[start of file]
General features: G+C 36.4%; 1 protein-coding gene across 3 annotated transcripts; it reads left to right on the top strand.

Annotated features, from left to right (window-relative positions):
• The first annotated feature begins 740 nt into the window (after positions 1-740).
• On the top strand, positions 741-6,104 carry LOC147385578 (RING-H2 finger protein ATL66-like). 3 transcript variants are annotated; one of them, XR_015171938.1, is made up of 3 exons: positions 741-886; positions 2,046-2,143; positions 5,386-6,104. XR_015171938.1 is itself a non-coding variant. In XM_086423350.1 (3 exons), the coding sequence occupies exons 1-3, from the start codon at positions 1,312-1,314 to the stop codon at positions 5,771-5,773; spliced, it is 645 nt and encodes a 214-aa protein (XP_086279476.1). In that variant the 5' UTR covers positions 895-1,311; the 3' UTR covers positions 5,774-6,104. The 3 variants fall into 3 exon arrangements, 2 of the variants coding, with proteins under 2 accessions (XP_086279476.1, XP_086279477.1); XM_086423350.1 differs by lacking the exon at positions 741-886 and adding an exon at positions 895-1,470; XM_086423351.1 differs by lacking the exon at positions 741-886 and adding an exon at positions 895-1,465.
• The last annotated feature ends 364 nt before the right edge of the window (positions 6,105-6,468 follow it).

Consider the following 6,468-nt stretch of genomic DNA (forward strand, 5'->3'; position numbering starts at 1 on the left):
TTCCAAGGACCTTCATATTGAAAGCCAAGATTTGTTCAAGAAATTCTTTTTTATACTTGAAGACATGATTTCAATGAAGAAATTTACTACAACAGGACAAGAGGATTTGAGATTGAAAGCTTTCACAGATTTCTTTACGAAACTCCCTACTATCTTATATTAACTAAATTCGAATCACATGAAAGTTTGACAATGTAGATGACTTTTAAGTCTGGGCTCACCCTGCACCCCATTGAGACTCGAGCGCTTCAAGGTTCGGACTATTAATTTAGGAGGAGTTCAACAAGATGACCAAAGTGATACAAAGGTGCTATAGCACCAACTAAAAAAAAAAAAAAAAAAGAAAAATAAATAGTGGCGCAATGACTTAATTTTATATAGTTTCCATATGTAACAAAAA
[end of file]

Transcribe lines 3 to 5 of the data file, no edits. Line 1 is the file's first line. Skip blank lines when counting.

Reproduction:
• The first annotated feature begins 740 nt into the window (after positions 1-740).
• On the top strand, positions 741-6,104 carry LOC147385578 (RING-H2 finger protein ATL66-like). 3 transcript variants are annotated; one of them, XR_015171938.1, is made up of 3 exons: positions 741-886; positions 2,046-2,143; positions 5,386-6,104. XR_015171938.1 is itself a non-coding variant. In XM_086423350.1 (3 exons), the coding sequence occupies exons 1-3, from the start codon at positions 1,312-1,314 to the stop codon at positions 5,771-5,773; spliced, it is 645 nt and encodes a 214-aa protein (XP_086279476.1). In that variant the 5' UTR covers positions 895-1,311; the 3' UTR covers positions 5,774-6,104. The 3 variants fall into 3 exon arrangements, 2 of the variants coding, with proteins under 2 accessions (XP_086279476.1, XP_086279477.1); XM_086423350.1 differs by lacking the exon at positions 741-886 and adding an exon at positions 895-1,470; XM_086423351.1 differs by lacking the exon at positions 741-886 and adding an exon at positions 895-1,465.
• The last annotated feature ends 364 nt before the right edge of the window (positions 6,105-6,468 follow it).